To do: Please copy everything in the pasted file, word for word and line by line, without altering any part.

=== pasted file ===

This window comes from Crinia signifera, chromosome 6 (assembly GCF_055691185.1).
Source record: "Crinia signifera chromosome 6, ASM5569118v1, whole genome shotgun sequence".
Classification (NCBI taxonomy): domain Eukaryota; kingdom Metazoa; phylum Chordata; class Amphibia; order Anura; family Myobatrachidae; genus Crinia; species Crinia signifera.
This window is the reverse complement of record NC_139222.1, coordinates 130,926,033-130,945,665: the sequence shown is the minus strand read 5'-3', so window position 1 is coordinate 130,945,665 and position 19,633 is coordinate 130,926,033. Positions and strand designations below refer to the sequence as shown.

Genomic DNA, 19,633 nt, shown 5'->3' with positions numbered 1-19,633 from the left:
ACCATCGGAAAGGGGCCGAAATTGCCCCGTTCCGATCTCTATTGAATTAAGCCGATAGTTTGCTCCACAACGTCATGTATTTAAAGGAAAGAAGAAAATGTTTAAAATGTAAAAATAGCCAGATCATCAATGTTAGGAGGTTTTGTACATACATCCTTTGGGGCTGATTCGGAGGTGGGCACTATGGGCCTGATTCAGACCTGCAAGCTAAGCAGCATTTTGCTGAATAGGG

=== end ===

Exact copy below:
This window comes from Crinia signifera, chromosome 6 (assembly GCF_055691185.1).
Source record: "Crinia signifera chromosome 6, ASM5569118v1, whole genome shotgun sequence".
Classification (NCBI taxonomy): domain Eukaryota; kingdom Metazoa; phylum Chordata; class Amphibia; order Anura; family Myobatrachidae; genus Crinia; species Crinia signifera.
This window is the reverse complement of record NC_139222.1, coordinates 130,926,033-130,945,665: the sequence shown is the minus strand read 5'-3', so window position 1 is coordinate 130,945,665 and position 19,633 is coordinate 130,926,033. Positions and strand designations below refer to the sequence as shown.

Genomic DNA, 19,633 nt, shown 5'->3' with positions numbered 1-19,633 from the left:
ACCATCGGAAAGGGGCCGAAATTGCCCCGTTCCGATCTCTATTGAATTAAGCCGATAGTTTGCTCCACAACGTCATGTATTTAAAGGAAAGAAGAAAATGTTTAAAATGTAAAAATAGCCAGATCATCAATGTTAGGAGGTTTTGTACATACATCCTTTGGGGCTGATTCGGAGGTGGGCACTATGGGCCTGATTCAGACCTGCAAGCTAAGCAGCATTTTGCTGAATAGGG